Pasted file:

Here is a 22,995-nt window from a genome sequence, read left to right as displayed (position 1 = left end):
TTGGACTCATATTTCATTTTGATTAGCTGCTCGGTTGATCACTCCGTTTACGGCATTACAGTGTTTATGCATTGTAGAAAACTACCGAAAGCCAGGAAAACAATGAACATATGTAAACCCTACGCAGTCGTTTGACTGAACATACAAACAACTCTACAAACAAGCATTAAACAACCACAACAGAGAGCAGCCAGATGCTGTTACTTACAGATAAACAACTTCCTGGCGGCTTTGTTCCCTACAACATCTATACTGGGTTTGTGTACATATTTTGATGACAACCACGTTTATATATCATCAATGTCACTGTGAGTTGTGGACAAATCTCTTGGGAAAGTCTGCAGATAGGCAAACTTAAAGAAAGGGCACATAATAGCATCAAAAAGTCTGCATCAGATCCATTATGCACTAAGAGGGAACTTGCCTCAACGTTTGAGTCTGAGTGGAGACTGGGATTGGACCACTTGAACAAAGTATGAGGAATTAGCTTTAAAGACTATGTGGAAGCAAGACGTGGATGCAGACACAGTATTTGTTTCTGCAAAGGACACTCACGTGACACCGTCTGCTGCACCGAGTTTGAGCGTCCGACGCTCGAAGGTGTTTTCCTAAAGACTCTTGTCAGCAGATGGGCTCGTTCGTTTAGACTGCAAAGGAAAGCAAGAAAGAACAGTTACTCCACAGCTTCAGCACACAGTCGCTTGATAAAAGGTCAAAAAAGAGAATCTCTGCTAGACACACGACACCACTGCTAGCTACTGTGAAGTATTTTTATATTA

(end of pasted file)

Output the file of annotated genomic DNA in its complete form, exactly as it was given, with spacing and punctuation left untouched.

Here is a 22,995-nt window from a genome sequence, read left to right as displayed (position 1 = left end):
TTGGACTCATATTTCATTTTGATTAGCTGCTCGGTTGATCACTCCGTTTACGGCATTACAGTGTTTATGCATTGTAGAAAACTACCGAAAGCCAGGAAAACAATGAACATATGTAAACCCTACGCAGTCGTTTGACTGAACATACAAACAACTCTACAAACAAGCATTAAACAACCACAACAGAGAGCAGCCAGATGCTGTTACTTACAGATAAACAACTTCCTGGCGGCTTTGTTCCCTACAACATCTATACTGGGTTTGTGTACATATTTTGATGACAACCACGTTTATATATCATCAATGTCACTGTGAGTTGTGGACAAATCTCTTGGGAAAGTCTGCAGATAGGCAAACTTAAAGAAAGGGCACATAATAGCATCAAAAAGTCTGCATCAGATCCATTATGCACTAAGAGGGAACTTGCCTCAACGTTTGAGTCTGAGTGGAGACTGGGATTGGACCACTTGAACAAAGTATGAGGAATTAGCTTTAAAGACTATGTGGAAGCAAGACGTGGATGCAGACACAGTATTTGTTTCTGCAAAGGACACTCACGTGACACCGTCTGCTGCACCGAGTTTGAGCGTCCGACGCTCGAAGGTGTTTTCCTAAAGACTCTTGTCAGCAGATGGGCTCGTTCGTTTAGACTGCAAAGGAAAGCAAGAAAGAACAGTTACTCCACAGCTTCAGCACACAGTCGCTTGATAAAAGGTCAAAAAAGAGAATCTCTGCTAGACACACGACACCACTGCTAGCTACTGTGAAGTATTTTTATATTA